Tips on Managing Anxiety

Meaghan O. is a Heartman Ambassador and works in the mental health field in San Francsico. She is currently working towards getting her MA in Education with a concentration in Equity and Social Justice. These are her tips for managing anxiety.


At some point in one’s life you will experience some form of anxiety and in all honesty, it can be hard as hell to manage. Full disclosure, I live with massive anxiety and have been navigating how to do so for as long as I can remember. When I was younger, I didn’t realize what I was managing, I thought I was just a “nervous” person and that was that. WRONG. Queue anxiety. After I was officially diagnosed with an anxiety condition in high school, I began my conscious journey into managing my anxiety on the daily.


My managing tips change literally all the time, however, there is one thing that is ever consistent, which is listening to my body. Listening to what soothes my body’s need, what makes me worried, or nervous, etc. There has been a lot of pushback with myself overtime on this, but through trial and error, I now have copious amounts of tools that will allow me to be the best I can be in that moment. Below are just a few of the things that I am doing right now in order to manage my anxiety and overall well-being:

  • Make Lists

    • I make multiple lists for different things I am working on throughout a week. School, programs at work, chores at home, grocery lists. You name it; I have a list for that.

    • This helps me with managing my time and resources and also allows me to not hyper-focus on one particular task I need to complete because I actually have a million other things going on that need just as much attention.

  • Drink Cold Water

    • Sensory things really help me feel my body working. This grounding tool helps me to focus on one simple thing such as, cold water running down my throat, into my stomach, you get it.

  • Talk to My Mom (or have someone else to talk to)

    • I talk to my mom at least once a day, whether it’s just to say hi really quick or to ask her questions about how to do adult things.

    • If my mom is unavailable, I have my close friends and other family members.

    • If I was someone who isn’t close to their family or who doesn’t have many friends, I would call warm lines (I used to work on one), use technology-based programs like 7 Cups of Tea and create a sense of connection there.

    • Exchanging tips and tricks with a confidant on how to work with your anxiety instead of against it, can allow for broadening of perspectives and even some new tools for tool kit.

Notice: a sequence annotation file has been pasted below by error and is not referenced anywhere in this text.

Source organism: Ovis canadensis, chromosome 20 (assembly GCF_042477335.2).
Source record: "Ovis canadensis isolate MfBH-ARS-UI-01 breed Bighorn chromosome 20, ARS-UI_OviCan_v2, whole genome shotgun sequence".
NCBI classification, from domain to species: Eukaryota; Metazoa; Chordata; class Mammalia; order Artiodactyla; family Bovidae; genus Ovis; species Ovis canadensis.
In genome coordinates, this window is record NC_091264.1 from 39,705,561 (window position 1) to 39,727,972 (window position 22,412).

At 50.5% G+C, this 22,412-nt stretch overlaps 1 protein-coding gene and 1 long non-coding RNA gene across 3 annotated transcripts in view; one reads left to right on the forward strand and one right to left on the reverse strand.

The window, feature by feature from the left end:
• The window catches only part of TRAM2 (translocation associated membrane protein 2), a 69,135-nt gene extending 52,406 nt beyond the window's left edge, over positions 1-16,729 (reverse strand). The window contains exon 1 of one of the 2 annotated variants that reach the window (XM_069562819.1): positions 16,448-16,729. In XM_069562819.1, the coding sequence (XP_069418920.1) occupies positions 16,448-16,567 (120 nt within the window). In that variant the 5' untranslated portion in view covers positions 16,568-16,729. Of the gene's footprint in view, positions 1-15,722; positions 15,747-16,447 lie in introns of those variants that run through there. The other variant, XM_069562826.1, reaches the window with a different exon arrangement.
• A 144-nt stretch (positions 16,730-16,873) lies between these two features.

• Staying Connected with Loved Ones

    • This one can be a challenging one for me when I am not feeling my best. Life gets so fast-paced at times; I forget to respond to people or don’t put in as much as an effort because I think they will always be willing and able to support me on a whims notice. However, from what I have learned, taking that extra step to respond to that friend (no matter if it’s two weeks later), reaching out to your sibling for the fifth time, or finally responding to your Grandma’s e-mail, putting in effort into whatever relationships are important in your life, goes a long way. Nine times out of ten, I realize how much better I feel after talking to them and it gives me a sense of security that I am not in this alone. Making sure my support system feels supported by me (can you tell I am an empath?), even when I am not doing that great, I know that I have people to keep me afloat.

  • Walking My Dog

    • Basically getting outside, not focusing on technology, and focusing on my surroundings gives me a sense of ease and clarity.

    • Taking time for yourself and only yourself is not selfish, it’s self-care and it’s necessary in order to learn what works for you and your needs.

  • Journaling

    • It’s cliché, I know, but there’s something extremely cathartic about writing your feelings down in a book (particularly negative feelings) and when finished, closing the book and releasing those negative feelings is revitalizing.

    • ournaling is also a great way to track your anxious feelings in order to weed out things that could be contributing to these encroaching feelings or to find things that could enhance your wellbeing.


Being honesty with yourself and acknowledging these at times, crippling feelings that anxiety brews within us, is a source of power that should be used to empower yourself. Recognizing when you don’t feel your best can make you feel vulnerable to say the least. However, when you implement things that make you feel good (i.e. exercise, organizing your desk, going that that trip you always wanted to, indulging on that overpriced smoothie you just had to have), it allows you to be in control of your body, not your anxiety controlling you. Your mind is extremely powerful, but so is your ability to persevere and live a meaningful life while managing anxiety.


Words: Meaghan O.